Bedside Risk Score Can Help Discriminate the Risk for MRSA Versus Other Pathogens

Methicillin-resistant Staphylococcus aureus (MRSA) is a frequent cause of complicated skin and skin structure infections (cSSSI). Patients with MRSA require different empiric treatment that those with non-MRSA infections, yet no accurate tools exist to aid in stratifying the risk for a MRSA cSSSI. Zilberberg, et al. sought to develop a simple bedside decision rule to tailor empiric coverage more accurately.
 
The researchers conducted a large multicenter (N=62 hospitals) retrospective cohort study in a U.S.-based database between April 2005 and March 2009. All adult initial admissions with ICD-9-CM codes specific to cSSSI were included. Patients admitted with MRSA vs. non-MRSA were compared with regard to baseline demographic, clinical and hospital characteristics. We developed and validated a model to predict the risk of MRSA, and compared its performance via sensitivity, specificity and other classification statistics to the healthcare-associated (HCA) infection risk factors.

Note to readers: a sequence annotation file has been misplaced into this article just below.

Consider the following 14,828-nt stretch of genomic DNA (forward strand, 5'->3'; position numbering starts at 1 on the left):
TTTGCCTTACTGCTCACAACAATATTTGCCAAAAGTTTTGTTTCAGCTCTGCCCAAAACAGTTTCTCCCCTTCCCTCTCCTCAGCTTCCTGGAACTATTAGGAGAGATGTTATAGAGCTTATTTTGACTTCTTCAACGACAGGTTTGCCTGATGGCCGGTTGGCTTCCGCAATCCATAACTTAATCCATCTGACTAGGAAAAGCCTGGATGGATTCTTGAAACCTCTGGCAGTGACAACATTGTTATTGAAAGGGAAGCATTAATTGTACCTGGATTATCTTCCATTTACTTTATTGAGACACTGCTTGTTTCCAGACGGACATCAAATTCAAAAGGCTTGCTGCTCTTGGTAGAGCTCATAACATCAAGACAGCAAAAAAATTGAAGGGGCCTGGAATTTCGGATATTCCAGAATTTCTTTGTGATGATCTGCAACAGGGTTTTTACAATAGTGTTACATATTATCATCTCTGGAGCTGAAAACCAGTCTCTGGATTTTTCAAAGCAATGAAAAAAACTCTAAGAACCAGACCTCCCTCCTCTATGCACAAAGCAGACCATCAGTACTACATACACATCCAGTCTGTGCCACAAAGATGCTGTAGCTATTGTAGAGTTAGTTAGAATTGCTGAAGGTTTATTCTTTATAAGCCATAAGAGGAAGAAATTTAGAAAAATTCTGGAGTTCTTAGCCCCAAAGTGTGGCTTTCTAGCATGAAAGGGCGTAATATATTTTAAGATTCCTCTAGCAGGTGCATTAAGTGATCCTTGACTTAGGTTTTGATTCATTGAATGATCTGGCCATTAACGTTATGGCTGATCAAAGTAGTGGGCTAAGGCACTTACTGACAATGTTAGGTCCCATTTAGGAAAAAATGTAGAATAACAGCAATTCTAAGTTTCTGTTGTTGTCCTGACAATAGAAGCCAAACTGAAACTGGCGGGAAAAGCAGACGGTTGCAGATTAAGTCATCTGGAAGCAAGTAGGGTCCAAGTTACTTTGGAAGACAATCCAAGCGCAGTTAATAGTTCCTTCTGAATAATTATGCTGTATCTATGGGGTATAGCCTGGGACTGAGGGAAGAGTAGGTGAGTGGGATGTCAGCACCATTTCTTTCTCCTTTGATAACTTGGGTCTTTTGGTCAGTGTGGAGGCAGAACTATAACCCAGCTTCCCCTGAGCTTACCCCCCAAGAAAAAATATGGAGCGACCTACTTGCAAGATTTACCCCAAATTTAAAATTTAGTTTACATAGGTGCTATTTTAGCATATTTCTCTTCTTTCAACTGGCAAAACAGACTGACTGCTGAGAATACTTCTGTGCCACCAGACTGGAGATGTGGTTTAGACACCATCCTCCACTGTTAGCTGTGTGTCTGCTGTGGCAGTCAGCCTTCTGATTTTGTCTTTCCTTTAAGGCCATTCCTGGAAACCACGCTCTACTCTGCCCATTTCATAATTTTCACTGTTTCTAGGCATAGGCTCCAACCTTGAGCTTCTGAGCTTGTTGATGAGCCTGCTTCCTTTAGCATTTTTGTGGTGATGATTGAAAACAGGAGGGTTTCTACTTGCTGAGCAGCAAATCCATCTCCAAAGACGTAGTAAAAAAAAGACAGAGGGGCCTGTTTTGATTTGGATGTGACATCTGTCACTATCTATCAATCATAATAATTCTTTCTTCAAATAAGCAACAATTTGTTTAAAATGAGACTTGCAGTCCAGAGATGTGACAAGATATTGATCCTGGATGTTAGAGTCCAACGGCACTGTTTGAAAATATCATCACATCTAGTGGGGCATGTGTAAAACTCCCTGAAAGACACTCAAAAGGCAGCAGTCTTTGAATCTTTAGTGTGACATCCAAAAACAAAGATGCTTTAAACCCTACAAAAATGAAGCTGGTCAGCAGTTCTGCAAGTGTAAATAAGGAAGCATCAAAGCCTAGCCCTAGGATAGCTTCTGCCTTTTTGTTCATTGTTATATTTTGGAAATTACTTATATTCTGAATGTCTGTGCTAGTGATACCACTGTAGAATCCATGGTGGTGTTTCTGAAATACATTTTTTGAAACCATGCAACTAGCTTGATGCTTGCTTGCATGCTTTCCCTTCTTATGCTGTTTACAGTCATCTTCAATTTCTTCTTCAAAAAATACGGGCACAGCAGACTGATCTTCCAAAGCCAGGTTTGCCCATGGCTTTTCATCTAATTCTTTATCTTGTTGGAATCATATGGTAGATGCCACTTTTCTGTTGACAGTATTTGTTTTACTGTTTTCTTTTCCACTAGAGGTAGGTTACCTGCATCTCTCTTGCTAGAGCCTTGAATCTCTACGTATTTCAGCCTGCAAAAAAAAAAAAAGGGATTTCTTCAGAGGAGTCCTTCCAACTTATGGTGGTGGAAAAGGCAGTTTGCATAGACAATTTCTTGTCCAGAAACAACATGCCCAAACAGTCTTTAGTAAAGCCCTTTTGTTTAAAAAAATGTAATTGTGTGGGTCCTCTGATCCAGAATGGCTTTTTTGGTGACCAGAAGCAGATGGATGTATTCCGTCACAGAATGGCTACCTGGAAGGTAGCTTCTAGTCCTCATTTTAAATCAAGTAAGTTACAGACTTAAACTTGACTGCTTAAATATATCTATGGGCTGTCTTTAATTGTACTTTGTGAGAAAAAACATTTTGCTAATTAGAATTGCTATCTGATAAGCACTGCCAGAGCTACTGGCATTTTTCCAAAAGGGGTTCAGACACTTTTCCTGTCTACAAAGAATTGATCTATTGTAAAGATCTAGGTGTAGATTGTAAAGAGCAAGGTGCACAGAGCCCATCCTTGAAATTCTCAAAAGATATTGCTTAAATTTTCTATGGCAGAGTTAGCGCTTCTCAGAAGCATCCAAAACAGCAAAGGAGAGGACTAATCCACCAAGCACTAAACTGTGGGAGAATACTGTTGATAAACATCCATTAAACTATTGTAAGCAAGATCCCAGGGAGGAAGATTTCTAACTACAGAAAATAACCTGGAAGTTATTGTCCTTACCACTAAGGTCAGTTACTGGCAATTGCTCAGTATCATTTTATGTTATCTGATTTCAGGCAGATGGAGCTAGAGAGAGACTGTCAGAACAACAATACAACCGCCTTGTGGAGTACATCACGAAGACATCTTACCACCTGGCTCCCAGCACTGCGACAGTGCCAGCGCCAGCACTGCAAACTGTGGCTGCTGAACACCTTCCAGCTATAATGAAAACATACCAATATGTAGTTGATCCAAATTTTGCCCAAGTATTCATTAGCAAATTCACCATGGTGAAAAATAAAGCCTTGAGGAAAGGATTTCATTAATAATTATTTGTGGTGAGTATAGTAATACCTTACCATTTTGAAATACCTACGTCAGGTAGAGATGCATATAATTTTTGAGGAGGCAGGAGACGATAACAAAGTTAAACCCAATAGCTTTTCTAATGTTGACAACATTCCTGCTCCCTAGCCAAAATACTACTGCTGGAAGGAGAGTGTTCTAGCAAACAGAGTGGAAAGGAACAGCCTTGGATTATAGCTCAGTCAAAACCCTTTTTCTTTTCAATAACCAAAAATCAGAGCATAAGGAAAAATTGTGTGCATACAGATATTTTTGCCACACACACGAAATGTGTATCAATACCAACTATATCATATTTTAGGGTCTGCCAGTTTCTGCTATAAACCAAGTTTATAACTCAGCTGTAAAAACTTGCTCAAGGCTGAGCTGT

Of the 7,183 patients with cSSSI, 2,387 (33.2 percent) had MRSA. Factors discriminating MRSA from non-MRSA were age, African-American race, no evidence of diabetes mellitus, cancer or renal dysfunction, and prior history of cardiac dysrhythmia. The score ranging from 0 to 8 points exhibited a consistent dose-response relationship. A MRSA score of 5 or higher was superior to the HCA classification in all characteristics, while that of 4 or higher was superior on all metrics except specificity.
 
The researchers say that MRSA is present in one-third of all hospitalized cSSSI.  They conclude that a simple bedside risk score can help discriminate the risk for MRSA versus other pathogens with improved accuracy compared to the HCA definition. Their research was published in BMC Infectious Diseases

Reference: Zilberberg MD, et al. Development and validation of a bedside risk score for MRSA among patients hospitalized with complicated skin and skin structure infections. BMC Infectious Diseases 2012, 12:154 doi:10.1186/1471-2334-12-154

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